Infections can lead to a variety of symptoms, and one common indication is the loss of fat and muscle, known as wasting. Researchers at Salk Institute, led by Professor Janelle Ayres, investigated whether wasting could serve a beneficial purpose in battling infections.
The study, published in Cell Reports on July 24, 2023, focused on T brucei infection in mice. The researchers discovered that the wasting response to this infection occurs in two phases, each regulated by different immune cells. While fat loss did not benefit the fight against the infection, muscle loss did, suggesting that some forms of wasting may actually help manage illness.
“We often make assumptions that conditions like wasting are bad, since they often coincide with higher mortality rates,” states senior author Ayres, Salk Institute Legacy Chair and head of the Molecular and Systems Physiology Laboratory. “But if instead we ask, what is the purpose of wasting? We can find surprising and insightful answers that can help us understand the human response to infection and how we can optimize that response.”
The immune response against an invader demands a significant amount of energy, and prior studies suggested that this energy consumption led to wasting. However, Ayres and her team wanted to determine if wasting could have potential benefits rather than being solely a side effect.
The researchers focused on specialized immune cells called CD4+ and CD8+ T cells, which play crucial roles in fighting infections. They hypothesized that these T cells might be responsible for wasting and that wasting might be a cooperative effort between the two cell types.
“Our discoveries were so surprising that there were times I wondered if we did something wrong,” states first author Samuel Redford, a current visiting researcher and former graduate student in Ayres’ lab. “We had striking results that mice with fully functioning immune systems and mice without CD4+ T cells lived the same amount of time—meaning, those CD4+ T cells and the fat wasting they caused were completely disposable in fighting the parasite. And beyond that, we found that normally cooperative T cell subtypes were working totally independently of one another.”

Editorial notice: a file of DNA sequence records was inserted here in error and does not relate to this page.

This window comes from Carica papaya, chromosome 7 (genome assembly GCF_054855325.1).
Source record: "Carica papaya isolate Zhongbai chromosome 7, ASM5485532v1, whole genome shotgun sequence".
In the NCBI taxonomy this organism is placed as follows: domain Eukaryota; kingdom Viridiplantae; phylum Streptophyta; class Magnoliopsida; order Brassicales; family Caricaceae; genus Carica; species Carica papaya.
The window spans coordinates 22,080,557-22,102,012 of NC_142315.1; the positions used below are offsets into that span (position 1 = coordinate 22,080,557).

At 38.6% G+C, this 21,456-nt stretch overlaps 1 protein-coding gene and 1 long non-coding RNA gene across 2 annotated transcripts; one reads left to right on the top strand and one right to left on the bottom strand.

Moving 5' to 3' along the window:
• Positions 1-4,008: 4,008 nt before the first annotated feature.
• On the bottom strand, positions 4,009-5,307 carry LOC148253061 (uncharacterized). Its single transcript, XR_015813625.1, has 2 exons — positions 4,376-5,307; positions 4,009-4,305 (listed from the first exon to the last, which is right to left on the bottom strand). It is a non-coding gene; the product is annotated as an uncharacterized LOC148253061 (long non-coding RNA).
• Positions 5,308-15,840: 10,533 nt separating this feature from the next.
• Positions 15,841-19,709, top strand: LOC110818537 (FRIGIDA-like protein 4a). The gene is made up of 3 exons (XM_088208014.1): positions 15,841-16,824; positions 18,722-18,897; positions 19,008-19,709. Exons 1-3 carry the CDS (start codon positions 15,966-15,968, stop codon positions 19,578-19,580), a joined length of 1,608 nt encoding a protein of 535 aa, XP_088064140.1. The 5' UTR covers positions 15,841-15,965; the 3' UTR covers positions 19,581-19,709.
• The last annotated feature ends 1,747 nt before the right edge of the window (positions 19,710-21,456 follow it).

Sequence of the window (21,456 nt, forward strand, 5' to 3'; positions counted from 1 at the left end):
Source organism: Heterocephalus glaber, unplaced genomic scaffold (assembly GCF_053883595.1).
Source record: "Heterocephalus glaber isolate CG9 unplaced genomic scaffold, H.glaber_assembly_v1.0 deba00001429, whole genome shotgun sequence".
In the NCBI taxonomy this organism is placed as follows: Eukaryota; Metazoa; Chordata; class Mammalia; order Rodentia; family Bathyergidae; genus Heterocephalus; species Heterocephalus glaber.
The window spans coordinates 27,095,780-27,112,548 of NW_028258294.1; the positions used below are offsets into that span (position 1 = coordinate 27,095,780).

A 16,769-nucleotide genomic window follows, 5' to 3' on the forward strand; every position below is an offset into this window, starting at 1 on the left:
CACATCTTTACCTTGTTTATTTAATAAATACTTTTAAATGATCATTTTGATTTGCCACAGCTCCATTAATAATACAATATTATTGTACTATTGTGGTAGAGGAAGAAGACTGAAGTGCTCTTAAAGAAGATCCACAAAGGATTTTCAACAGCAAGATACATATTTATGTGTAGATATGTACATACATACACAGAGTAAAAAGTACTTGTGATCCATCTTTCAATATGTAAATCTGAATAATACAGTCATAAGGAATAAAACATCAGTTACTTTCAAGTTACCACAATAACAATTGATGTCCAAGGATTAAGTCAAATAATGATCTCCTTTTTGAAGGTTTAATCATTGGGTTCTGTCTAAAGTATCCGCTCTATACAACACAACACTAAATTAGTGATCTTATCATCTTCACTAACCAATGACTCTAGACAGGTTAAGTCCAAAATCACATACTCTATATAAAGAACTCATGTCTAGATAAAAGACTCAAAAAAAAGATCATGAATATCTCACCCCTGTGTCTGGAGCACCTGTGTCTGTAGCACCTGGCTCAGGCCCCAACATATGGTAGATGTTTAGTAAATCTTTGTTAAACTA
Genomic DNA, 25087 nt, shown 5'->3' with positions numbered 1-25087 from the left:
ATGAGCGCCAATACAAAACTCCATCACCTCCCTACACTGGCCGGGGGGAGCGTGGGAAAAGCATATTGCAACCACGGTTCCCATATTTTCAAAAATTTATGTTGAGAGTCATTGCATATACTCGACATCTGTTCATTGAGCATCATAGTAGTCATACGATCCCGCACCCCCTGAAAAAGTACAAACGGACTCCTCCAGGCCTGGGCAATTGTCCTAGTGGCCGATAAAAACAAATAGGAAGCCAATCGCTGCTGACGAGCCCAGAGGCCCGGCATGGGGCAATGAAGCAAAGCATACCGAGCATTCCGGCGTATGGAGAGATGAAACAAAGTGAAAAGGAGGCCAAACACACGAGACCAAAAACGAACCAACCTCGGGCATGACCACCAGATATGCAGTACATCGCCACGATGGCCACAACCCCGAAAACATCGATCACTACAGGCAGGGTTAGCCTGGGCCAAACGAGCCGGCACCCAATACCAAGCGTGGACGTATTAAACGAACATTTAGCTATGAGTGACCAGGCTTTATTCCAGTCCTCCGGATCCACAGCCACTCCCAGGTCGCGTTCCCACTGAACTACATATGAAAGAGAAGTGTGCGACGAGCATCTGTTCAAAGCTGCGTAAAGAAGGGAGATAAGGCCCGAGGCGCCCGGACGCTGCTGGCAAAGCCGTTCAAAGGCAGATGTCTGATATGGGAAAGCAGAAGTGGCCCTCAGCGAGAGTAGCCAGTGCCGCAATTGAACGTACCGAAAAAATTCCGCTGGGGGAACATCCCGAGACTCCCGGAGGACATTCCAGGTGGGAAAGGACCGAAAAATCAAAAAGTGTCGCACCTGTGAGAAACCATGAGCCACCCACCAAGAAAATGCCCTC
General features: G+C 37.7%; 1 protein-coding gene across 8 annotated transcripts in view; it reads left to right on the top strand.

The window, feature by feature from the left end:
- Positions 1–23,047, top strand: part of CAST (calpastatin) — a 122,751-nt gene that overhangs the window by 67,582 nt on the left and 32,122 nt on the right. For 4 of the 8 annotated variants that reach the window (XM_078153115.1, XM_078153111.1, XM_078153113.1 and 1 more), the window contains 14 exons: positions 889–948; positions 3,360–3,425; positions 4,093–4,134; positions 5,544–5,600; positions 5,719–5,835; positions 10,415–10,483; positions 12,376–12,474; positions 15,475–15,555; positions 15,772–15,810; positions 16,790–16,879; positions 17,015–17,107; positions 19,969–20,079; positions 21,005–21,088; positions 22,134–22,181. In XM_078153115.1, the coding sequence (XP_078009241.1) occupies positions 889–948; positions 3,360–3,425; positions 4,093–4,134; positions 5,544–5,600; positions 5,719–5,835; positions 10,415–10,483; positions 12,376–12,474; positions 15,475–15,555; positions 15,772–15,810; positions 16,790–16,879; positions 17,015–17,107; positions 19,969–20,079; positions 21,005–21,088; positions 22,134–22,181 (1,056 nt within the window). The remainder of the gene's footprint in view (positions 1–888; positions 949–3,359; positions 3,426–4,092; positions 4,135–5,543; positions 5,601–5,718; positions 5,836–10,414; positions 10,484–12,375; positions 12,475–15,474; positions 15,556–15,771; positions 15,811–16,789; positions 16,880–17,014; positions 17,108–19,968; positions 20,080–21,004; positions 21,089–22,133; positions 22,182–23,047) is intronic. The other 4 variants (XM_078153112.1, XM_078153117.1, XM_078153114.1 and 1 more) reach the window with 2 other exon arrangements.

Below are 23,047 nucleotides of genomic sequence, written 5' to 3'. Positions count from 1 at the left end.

To study the relationship between CD4+ and CD8+ T cells and wasting, the team utilized the parasite T brucei, which lives in fat and can block the adaptive immune response, including T cell activity.
The findings revealed that CD4+ T cells were responsible for initiating fat wasting, while CD8+ T cells independently initiated muscle wasting. Surprisingly, CD4+ T cell-induced fat wasting had no impact on the mice’s ability to fight the T brucei infection or survive it. On the other hand, CD8+ T cell-induced muscle wasting, contrary to traditional assumptions about wasting, actually helped the mice fight the infection and survive.
“We can learn so much about our immune systems by looking at the environments and infections we have co-evolved with,” speaks Ayres. “While T brucei is an interesting and important case, what is exciting is extrapolating our findings to understand, treat, and overcome any disease that involves immune-mediated wasting—parasites, tumors, chronic illnesses, and so much more.”
This study highlights the significant role of immune cells in both fat and muscle wasting and emphasizes the need to understand the functions of such responses to inform therapeutic interventions. By gaining a better understanding of wasting, researchers hope to develop more effective treatments that can spare individuals from wasting and improve their chances of survival and recovery across various infections, cancers, and chronic illnesses.
The information contained in this article is for educational and informational purposes only and is not intended as a health advice. We would ask you to consult a qualified professional or medical expert to gain additional knowledge before you choose to consume any product or perform any exercise.